As a current or potential landowner you might be asking what mineral rights are. The term “mineral rights” typically refers to a person’s right to all subsurface minerals such as gas, oil, coal, gold, diamonds, quartz, copper or other valuable rocks. When you purchase land don’t assume you are buying what lies beneath the ground. Just because you own the land doesn’t mean that you own the minerals below the surface.
How do you research mineral rights and who owns them? Your first step would be to contact the county clerk or recorder’s office in search of a chain of title. In order to research a chain of title you will need an assessor’s parcel number, a legal description of the land, and the name of the property owner. A chain of title connects deeds between old and new owners. In some cases the county will be willing to research this for free, but typically they are going to charge a fee for research. They may direct you towards a title company.
Determining who owns mineral rights can be difficult depending on how many times the property has changed hands and if each transaction was done to the letter of the law. Foreclosures, probates, divorces or errors in a legal description can create gaps in the chain. Verify your records carefully, looking for language where the seller is reserving all or part of the mineral rights. Royalty deeds may arise from your title search stating that you do not own the mineral rights but that you have the right to receive royalty or money if minerals were produced.
How do you sell or lease my mineral rights? Chances are that if your mineral rights are high in value you will have a line of investors or drilling companies at your door. Negotiating mineral rights can be tricky; it is well advised to seek counsel from a mineral attorney to help with the transaction. When leasing or selling these rights the amount of money you would receive is important, but there are other factors to consider. It is vital to protect your way of life. In the contract set guidelines to preserve structures, livestock, crops and your water source.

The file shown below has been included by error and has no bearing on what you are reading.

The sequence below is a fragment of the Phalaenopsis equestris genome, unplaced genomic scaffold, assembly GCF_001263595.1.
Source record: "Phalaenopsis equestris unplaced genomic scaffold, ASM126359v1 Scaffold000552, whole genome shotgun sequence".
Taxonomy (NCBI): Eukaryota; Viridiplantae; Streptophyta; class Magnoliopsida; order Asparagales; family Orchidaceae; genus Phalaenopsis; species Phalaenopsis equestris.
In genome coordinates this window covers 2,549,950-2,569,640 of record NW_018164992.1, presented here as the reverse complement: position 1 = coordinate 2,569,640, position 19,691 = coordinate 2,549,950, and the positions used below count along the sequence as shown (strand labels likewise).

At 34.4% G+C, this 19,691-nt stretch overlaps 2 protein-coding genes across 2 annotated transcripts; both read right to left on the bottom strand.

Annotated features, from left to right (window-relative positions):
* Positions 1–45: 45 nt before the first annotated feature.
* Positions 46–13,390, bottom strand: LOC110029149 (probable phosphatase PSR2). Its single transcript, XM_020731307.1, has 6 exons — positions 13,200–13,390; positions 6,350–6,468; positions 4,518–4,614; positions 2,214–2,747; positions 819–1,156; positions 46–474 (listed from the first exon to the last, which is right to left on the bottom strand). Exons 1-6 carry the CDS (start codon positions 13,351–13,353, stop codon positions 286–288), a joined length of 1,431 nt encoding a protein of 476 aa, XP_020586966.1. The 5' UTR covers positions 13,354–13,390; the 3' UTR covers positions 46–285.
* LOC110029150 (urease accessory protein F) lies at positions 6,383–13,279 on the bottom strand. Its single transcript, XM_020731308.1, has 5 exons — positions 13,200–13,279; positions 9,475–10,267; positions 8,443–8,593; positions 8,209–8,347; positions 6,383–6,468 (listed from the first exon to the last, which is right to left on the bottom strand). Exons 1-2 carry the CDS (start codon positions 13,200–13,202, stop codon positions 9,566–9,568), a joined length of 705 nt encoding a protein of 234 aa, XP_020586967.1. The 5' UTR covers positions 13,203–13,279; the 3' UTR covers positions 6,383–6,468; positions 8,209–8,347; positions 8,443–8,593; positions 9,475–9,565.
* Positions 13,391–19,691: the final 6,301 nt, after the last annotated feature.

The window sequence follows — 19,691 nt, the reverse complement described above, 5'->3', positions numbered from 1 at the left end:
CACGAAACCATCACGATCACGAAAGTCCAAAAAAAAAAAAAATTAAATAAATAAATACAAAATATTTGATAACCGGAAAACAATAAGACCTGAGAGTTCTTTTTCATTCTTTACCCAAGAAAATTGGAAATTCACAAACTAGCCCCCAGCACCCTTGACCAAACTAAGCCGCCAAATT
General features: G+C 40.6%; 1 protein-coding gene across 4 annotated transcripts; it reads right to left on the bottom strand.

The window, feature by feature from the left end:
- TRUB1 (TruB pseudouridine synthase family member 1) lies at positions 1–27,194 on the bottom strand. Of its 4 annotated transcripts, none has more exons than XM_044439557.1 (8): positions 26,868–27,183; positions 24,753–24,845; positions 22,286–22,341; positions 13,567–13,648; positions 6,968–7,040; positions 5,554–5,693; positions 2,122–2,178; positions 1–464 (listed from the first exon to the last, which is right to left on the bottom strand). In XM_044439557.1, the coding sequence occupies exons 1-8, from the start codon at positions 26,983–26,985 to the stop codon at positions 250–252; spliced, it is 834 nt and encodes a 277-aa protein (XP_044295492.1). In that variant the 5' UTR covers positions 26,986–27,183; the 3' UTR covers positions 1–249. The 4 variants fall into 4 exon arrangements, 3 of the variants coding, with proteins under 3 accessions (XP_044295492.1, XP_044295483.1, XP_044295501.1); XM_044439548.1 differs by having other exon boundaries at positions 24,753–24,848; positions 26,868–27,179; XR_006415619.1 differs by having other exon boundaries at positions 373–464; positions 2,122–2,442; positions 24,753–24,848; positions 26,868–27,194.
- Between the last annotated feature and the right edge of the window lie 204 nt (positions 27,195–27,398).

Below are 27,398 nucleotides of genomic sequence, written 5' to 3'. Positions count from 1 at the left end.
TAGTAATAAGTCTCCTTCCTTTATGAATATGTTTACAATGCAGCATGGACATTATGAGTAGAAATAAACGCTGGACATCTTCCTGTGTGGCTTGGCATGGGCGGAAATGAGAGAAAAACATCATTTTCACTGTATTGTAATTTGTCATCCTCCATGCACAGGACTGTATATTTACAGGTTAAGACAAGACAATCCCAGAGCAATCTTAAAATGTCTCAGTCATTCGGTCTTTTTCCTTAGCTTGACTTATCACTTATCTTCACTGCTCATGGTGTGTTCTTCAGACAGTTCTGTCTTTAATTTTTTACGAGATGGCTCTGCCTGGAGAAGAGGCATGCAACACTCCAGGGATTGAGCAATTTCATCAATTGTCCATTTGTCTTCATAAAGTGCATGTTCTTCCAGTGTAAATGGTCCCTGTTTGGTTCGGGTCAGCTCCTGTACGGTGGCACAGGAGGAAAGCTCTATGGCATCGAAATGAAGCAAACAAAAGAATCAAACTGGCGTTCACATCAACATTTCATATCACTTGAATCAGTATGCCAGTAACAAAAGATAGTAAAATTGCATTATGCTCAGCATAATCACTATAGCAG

You may want to decide when the mining, drilling or exploring can occur. Make sure to add language to the contract protecting yourself from any delayed surface damage or damage to aquifers. Keep in mind how the drilling or mining will affect adjacent landowners, too. In most cases, un-exercised mineral rights can’t be taxed until the owner has sold or leased the minerals.
Whether you are buying land or selling mineral rights, it is well advised to seek professional counsel. Both transactions involve large amounts of money and are very complex. Educate yourself and know your rights along with the risk involved.